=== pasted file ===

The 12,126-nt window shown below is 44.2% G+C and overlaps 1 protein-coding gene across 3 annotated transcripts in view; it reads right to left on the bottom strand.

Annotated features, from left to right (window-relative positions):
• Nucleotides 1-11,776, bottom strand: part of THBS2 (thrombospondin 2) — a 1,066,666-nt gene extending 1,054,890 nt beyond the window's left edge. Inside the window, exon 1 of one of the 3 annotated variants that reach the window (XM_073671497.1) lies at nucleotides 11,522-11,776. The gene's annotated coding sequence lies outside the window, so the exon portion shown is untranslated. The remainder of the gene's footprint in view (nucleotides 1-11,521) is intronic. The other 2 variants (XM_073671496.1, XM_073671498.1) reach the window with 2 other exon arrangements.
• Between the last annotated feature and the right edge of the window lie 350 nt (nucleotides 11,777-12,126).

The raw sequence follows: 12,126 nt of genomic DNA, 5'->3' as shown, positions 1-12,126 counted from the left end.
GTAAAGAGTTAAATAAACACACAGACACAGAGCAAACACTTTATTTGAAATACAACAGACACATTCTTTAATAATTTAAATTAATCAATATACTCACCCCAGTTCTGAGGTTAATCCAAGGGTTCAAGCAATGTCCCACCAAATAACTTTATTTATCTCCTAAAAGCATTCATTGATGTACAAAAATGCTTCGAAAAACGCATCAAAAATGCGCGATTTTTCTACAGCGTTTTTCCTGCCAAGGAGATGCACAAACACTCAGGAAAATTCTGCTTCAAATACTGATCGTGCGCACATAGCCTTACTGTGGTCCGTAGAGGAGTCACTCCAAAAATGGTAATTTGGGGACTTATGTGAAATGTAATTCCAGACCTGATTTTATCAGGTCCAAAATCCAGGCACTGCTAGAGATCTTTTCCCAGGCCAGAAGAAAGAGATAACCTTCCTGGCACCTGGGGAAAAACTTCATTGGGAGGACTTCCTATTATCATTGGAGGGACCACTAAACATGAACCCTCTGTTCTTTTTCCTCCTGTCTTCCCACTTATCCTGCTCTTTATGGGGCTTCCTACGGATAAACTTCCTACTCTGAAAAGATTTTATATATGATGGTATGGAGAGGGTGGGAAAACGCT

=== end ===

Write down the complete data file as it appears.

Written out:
The 12,126-nt window shown below is 44.2% G+C and overlaps 1 protein-coding gene across 3 annotated transcripts in view; it reads right to left on the bottom strand.

Annotated features, from left to right (window-relative positions):
• Nucleotides 1-11,776, bottom strand: part of THBS2 (thrombospondin 2) — a 1,066,666-nt gene extending 1,054,890 nt beyond the window's left edge. Inside the window, exon 1 of one of the 3 annotated variants that reach the window (XM_073671497.1) lies at nucleotides 11,522-11,776. The gene's annotated coding sequence lies outside the window, so the exon portion shown is untranslated. The remainder of the gene's footprint in view (nucleotides 1-11,521) is intronic. The other 2 variants (XM_073671496.1, XM_073671498.1) reach the window with 2 other exon arrangements.
• Between the last annotated feature and the right edge of the window lie 350 nt (nucleotides 11,777-12,126).

The raw sequence follows: 12,126 nt of genomic DNA, 5'->3' as shown, positions 1-12,126 counted from the left end.
GTAAAGAGTTAAATAAACACACAGACACAGAGCAAACACTTTATTTGAAATACAACAGACACATTCTTTAATAATTTAAATTAATCAATATACTCACCCCAGTTCTGAGGTTAATCCAAGGGTTCAAGCAATGTCCCACCAAATAACTTTATTTATCTCCTAAAAGCATTCATTGATGTACAAAAATGCTTCGAAAAACGCATCAAAAATGCGCGATTTTTCTACAGCGTTTTTCCTGCCAAGGAGATGCACAAACACTCAGGAAAATTCTGCTTCAAATACTGATCGTGCGCACATAGCCTTACTGTGGTCCGTAGAGGAGTCACTCCAAAAATGGTAATTTGGGGACTTATGTGAAATGTAATTCCAGACCTGATTTTATCAGGTCCAAAATCCAGGCACTGCTAGAGATCTTTTCCCAGGCCAGAAGAAAGAGATAACCTTCCTGGCACCTGGGGAAAAACTTCATTGGGAGGACTTCCTATTATCATTGGAGGGACCACTAAACATGAACCCTCTGTTCTTTTTCCTCCTGTCTTCCCACTTATCCTGCTCTTTATGGGGCTTCCTACGGATAAACTTCCTACTCTGAAAAGATTTTATATATGATGGTATGGAGAGGGTGGGAAAACGCT